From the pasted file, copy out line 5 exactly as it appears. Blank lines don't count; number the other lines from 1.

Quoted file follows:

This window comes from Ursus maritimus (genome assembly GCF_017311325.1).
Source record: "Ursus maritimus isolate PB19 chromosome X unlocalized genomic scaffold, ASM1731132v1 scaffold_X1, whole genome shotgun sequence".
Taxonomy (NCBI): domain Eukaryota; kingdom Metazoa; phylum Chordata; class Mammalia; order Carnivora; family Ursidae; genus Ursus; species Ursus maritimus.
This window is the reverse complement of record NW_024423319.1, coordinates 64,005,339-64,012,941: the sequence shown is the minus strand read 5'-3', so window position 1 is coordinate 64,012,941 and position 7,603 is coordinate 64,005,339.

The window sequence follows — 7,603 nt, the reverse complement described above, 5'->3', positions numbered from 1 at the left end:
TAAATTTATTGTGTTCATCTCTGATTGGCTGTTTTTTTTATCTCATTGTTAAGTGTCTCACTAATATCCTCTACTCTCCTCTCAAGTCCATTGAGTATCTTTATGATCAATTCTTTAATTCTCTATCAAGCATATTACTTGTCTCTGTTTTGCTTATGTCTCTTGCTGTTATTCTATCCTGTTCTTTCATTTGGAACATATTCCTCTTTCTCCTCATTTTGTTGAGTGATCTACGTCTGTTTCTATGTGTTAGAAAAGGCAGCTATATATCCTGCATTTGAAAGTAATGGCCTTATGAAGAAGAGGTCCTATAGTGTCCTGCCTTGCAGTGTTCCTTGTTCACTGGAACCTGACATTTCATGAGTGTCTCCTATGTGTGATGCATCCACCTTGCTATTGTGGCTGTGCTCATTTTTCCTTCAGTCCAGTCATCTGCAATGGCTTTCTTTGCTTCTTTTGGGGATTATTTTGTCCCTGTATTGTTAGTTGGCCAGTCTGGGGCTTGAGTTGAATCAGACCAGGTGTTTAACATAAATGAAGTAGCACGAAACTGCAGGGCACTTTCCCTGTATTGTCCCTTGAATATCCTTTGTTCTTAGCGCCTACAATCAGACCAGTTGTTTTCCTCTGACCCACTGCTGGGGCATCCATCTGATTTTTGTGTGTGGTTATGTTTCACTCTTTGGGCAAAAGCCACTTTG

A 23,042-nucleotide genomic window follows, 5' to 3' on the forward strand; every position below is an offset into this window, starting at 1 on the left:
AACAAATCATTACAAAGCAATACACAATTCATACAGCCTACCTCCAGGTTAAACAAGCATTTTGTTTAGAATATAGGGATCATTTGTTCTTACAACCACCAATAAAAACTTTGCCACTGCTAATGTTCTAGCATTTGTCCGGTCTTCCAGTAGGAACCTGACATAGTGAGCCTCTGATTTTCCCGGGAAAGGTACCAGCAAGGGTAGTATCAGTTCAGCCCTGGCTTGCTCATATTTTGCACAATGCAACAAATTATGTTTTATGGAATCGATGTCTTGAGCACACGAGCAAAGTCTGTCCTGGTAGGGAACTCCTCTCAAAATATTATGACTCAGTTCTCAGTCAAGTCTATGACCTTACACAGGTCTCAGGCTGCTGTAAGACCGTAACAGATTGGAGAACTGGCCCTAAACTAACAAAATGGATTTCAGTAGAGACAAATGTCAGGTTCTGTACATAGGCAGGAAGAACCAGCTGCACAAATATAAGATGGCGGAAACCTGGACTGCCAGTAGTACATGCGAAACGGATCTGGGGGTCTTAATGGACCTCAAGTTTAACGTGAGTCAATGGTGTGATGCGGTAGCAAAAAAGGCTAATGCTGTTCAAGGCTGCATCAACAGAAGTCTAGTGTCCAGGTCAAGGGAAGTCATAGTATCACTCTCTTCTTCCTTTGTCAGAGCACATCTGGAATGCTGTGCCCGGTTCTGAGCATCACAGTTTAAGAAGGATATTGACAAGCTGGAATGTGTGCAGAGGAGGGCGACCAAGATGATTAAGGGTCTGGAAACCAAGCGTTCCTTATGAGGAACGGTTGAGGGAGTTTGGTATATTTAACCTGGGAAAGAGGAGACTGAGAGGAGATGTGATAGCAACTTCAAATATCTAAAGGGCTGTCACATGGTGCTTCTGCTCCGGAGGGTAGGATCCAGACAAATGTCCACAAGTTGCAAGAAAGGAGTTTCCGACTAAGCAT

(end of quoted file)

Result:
The window sequence follows — 7,603 nt, the reverse complement described above, 5'->3', positions numbered from 1 at the left end: